I have always thought it’s weird when people bring up the idea of removing steroid-era numbers from baseball’s official record book, as if history can be fixed simply by ignoring it. Say what you want about Barry Bonds or Mark McGwire, but every single home run they hit counted in a real-life Major League Baseball game.
For those of you scoring at home, that’s twice now that John Calipari-helmed teams have seen Final Four runs erased from the books, although in 1996 UMass was only forced to give up its 4-1 NCAA tournament record, and not its entire season, due to Marcus Camby’s indiscretions with an agent. In this case, Memphis’ whole season is being invalidated and Calipari is about to find his coaching resume to be 38 wins lighter.
(This didn’t happen either.)
I suppose it makes sense on some level. If Rose shouldn’t have been eligible to play, then how could any of the team’s wins be valid? But ultimately, this is just a big fat case of “who cares?” Michigan vacated its two runs to the title game with the Fab Five, but what did that accomplish (other than banning the team from the postseason in 2003 for things that happened a decade earlier)? It’s not like they’re giving up anything tangible. The memory of what happened will always be there. Chris Webber isn’t suddenly off the hook for that timeout thing.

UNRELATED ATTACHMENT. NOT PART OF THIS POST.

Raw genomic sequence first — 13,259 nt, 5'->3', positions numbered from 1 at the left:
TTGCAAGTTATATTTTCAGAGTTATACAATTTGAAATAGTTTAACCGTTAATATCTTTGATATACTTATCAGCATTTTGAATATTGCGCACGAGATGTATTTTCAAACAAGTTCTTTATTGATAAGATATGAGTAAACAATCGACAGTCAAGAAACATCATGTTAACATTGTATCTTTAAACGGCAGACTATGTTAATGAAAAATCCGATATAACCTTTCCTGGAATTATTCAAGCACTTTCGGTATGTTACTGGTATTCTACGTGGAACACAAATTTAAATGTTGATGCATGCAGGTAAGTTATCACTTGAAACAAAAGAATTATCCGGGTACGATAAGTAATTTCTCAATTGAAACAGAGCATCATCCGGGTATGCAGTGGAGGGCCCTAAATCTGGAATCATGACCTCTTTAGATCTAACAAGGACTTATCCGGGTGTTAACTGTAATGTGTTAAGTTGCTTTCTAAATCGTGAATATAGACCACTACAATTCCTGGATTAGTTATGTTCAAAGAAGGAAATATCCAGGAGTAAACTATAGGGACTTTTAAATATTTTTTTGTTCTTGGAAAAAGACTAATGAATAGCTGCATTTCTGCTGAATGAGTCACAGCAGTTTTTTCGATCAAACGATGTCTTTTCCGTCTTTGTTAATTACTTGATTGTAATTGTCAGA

“Honestly, I don’t care,” former Memphis guard Antonio Anderson said. “We know what we did. We didn’t do anything wrong, but it is what it is.”
And he’s got a point. The rest of the team didn’t do anything wrong. Even Calipari, it seems, didn’t do anything wrong here. Derrick Rose did allegedly do something wrong, but it’s unlikely that anything is going to happen to him. He, like Camby and Webber, will go on to make tons of money in the NBA while their former teammates are told that their dream college seasons didn’t even happen.
Of course, thus far, only teams that didn’t win the title have had such sanctions levied against them. It will be interesting to see if the NCAA is willing to strip a team of a title and hand it to the runner-up if something like this happens in the future.
(This…yeah, this happened.)